Football and climate change

Around a third of grassroots pitches are already losing six weeks to two months of the year from flooding due to severe weather1, and a recent study2 reported that by 2050, a quarter of UK football grounds will be flooded. With more heavy rainfall expected in the autumn in the UK in the future, clubs need to start thinking about how they can help combat our changing climate. 

What action can my club take?

The United Nations Sports for Climate Action initiative invites sports organisations to consider a range of actions to reduce their carbon footprint in order to tackle climate change. Organisations from around the globe have signed up, including the Football Association (FA) and Forest Green Rovers, described by FIFA as 'the greenest football club in the world'. They aim to reduce their carbon footprint through actions such as:

  • using green energy; and
  • capturing rainfall for irrigation rather than using mains water.

The FA highlighted that across the grassroots game, around 150,000 matches are cancelled each year due to ‘poor quality pitches’. The FA advises that good maintenance practices will ensure good quality pitches, which will help with the management of severe weather including surface water flooding or drought. 

If your club is already susceptible to flooding or frequently becomes waterlogged, you may need to consider how you can adapt your grounds maintenance to tackle this both now and in the future. The Grounds Management Association Toolkit includes a range of resources and Sport England's sustainability materials include flooding and other relevant guidance.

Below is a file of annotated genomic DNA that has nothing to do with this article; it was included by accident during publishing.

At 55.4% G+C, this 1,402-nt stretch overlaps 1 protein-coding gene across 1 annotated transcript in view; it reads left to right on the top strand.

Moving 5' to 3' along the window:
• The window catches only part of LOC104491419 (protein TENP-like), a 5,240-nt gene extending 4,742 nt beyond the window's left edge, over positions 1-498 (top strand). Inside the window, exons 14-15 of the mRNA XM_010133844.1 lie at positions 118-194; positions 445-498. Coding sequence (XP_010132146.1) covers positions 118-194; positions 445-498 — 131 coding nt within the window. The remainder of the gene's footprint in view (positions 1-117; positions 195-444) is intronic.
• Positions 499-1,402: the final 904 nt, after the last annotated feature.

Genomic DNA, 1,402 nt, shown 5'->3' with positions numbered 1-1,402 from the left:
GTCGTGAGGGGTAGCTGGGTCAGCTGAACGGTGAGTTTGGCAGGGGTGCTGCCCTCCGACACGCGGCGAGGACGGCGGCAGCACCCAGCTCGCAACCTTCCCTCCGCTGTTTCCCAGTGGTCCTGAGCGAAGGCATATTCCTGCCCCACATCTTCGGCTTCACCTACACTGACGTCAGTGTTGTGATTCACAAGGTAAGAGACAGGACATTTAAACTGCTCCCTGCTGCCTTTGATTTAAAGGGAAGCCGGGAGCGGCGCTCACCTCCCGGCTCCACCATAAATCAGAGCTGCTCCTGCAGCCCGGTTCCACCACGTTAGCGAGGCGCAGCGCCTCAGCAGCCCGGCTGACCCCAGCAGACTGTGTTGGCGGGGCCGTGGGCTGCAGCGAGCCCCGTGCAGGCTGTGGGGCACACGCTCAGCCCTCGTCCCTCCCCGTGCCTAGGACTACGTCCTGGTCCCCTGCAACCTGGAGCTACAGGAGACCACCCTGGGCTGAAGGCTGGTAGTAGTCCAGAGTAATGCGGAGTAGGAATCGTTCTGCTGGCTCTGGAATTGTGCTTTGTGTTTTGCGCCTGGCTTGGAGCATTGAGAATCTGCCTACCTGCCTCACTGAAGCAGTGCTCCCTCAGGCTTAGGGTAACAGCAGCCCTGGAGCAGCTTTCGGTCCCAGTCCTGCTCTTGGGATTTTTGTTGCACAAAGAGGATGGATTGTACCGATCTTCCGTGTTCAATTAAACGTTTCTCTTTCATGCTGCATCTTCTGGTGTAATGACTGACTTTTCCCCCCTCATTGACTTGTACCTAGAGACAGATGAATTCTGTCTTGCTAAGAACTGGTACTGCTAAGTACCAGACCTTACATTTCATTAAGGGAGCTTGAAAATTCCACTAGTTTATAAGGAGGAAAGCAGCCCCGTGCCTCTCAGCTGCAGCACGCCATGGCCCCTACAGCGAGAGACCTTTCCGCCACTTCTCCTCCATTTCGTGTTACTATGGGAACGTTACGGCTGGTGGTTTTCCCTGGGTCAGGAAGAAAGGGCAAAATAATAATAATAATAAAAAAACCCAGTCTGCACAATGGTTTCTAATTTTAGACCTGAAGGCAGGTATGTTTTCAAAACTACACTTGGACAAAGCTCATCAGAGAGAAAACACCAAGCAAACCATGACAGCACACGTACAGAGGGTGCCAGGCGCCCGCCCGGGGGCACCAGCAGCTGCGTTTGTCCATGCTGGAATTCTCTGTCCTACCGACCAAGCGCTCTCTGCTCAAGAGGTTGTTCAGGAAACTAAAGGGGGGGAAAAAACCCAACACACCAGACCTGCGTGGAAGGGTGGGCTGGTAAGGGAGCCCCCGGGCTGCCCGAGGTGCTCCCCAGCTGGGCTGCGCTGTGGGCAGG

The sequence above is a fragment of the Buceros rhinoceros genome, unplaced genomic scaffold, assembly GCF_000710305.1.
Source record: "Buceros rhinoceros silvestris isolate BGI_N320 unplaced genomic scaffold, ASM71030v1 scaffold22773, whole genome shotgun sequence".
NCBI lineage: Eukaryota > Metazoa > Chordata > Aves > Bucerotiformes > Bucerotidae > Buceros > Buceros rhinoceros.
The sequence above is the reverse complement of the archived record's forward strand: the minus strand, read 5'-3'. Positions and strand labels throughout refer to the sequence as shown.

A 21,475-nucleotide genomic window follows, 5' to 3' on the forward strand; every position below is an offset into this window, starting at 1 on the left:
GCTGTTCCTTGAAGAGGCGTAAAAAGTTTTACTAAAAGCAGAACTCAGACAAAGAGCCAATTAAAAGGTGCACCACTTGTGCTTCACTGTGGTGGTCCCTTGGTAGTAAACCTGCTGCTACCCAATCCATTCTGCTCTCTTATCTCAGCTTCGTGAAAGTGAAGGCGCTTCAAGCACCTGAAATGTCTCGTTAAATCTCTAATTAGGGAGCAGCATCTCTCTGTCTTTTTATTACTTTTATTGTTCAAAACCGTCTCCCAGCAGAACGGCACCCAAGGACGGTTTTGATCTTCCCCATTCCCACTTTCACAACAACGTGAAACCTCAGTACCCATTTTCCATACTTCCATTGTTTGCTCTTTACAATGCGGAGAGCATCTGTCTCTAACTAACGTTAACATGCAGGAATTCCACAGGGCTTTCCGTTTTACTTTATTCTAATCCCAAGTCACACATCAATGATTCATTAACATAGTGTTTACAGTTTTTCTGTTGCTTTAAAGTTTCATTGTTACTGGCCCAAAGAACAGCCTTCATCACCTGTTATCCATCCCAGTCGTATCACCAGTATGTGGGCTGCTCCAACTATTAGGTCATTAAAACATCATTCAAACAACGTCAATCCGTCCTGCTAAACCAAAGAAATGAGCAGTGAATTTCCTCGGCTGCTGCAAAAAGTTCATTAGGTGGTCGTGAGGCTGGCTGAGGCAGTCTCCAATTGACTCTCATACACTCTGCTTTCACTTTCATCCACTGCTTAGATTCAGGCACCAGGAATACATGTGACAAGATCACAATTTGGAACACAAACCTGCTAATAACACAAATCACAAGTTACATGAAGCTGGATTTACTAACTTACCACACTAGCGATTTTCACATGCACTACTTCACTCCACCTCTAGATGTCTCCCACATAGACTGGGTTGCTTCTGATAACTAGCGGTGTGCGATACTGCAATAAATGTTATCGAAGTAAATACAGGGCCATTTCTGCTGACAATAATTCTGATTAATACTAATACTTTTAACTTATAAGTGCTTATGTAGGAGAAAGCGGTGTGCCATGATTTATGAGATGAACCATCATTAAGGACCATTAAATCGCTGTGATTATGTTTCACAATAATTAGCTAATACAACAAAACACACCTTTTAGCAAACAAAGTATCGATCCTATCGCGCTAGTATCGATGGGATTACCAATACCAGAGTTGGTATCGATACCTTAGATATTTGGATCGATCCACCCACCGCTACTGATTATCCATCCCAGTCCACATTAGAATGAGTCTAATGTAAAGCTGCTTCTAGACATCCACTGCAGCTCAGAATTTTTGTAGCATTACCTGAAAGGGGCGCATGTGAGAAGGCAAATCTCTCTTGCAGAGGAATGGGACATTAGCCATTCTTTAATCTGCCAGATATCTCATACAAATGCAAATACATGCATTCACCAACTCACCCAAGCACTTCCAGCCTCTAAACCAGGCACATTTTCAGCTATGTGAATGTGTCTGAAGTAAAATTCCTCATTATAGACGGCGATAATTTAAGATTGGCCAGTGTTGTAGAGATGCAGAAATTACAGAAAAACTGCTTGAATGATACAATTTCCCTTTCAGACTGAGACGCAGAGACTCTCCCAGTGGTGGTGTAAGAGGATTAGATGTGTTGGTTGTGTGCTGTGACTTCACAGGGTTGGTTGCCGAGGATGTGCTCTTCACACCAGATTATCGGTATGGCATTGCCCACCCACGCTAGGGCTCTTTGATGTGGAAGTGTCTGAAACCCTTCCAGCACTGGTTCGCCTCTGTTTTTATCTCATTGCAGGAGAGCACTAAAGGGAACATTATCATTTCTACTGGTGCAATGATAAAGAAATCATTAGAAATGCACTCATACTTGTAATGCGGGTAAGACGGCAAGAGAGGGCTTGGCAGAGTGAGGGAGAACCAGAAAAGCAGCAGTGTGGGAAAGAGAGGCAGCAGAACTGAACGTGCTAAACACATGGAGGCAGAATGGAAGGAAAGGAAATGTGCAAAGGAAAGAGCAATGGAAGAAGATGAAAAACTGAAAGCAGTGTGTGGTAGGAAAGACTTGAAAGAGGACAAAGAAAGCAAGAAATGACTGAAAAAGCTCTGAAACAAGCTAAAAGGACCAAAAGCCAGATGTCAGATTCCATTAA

Suggested actions include:

  • regular maintenance of drainage systems; and
  • regular aeration of grass pitches.

Where can I find out more?

BT Sport's Green Routine has shared a range of information, including a selection of videos, on climate change and football as well as other sports. 

Our 2-page guide includes further information about the climate science around rainfall and flooding, as well as its potential impact on football.

Other sports

Much of the advice for football clubs is also relevant to other sports such as cricket, rugby and tennis, so do take a look at the guidance above to see what your sports organisation can do to tackle climate change.

 

1Sports and Recreation Alliance (2014) Alliance Survey referenced in Rapid Transition Alliance: Playing against the clock (2020)

2Rapid Transition Alliance (Playing against the clock (2020)